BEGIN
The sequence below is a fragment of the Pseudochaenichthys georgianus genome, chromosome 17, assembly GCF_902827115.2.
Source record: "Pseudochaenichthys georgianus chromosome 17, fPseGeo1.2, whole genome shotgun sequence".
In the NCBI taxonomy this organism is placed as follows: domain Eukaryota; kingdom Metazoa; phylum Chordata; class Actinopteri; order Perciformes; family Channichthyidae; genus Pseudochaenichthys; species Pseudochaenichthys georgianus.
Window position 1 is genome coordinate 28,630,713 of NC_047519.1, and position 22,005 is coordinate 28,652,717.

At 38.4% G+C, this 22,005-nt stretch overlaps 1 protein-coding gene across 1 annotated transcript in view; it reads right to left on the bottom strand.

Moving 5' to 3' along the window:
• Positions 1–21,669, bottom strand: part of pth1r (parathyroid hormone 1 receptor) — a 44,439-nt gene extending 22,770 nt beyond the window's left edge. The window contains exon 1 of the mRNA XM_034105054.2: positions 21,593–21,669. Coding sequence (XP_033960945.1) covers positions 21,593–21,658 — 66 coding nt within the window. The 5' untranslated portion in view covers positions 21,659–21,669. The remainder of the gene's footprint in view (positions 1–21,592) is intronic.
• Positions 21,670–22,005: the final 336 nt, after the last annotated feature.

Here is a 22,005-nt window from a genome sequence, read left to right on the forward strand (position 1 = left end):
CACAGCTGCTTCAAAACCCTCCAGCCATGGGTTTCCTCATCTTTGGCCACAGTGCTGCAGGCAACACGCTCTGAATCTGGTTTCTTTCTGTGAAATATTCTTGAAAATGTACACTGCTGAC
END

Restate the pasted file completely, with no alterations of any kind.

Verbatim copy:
The sequence below is a fragment of the Pseudochaenichthys georgianus genome, chromosome 17, assembly GCF_902827115.2.
Source record: "Pseudochaenichthys georgianus chromosome 17, fPseGeo1.2, whole genome shotgun sequence".
In the NCBI taxonomy this organism is placed as follows: domain Eukaryota; kingdom Metazoa; phylum Chordata; class Actinopteri; order Perciformes; family Channichthyidae; genus Pseudochaenichthys; species Pseudochaenichthys georgianus.
Window position 1 is genome coordinate 28,630,713 of NC_047519.1, and position 22,005 is coordinate 28,652,717.

At 38.4% G+C, this 22,005-nt stretch overlaps 1 protein-coding gene across 1 annotated transcript in view; it reads right to left on the bottom strand.

Moving 5' to 3' along the window:
• Positions 1–21,669, bottom strand: part of pth1r (parathyroid hormone 1 receptor) — a 44,439-nt gene extending 22,770 nt beyond the window's left edge. The window contains exon 1 of the mRNA XM_034105054.2: positions 21,593–21,669. Coding sequence (XP_033960945.1) covers positions 21,593–21,658 — 66 coding nt within the window. The 5' untranslated portion in view covers positions 21,659–21,669. The remainder of the gene's footprint in view (positions 1–21,592) is intronic.
• Positions 21,670–22,005: the final 336 nt, after the last annotated feature.

Here is a 22,005-nt window from a genome sequence, read left to right on the forward strand (position 1 = left end):
CACAGCTGCTTCAAAACCCTCCAGCCATGGGTTTCCTCATCTTTGGCCACAGTGCTGCAGGCAACACGCTCTGAATCTGGTTTCTTTCTGTGAAATATTCTTGAAAATGTACACTGCTGAC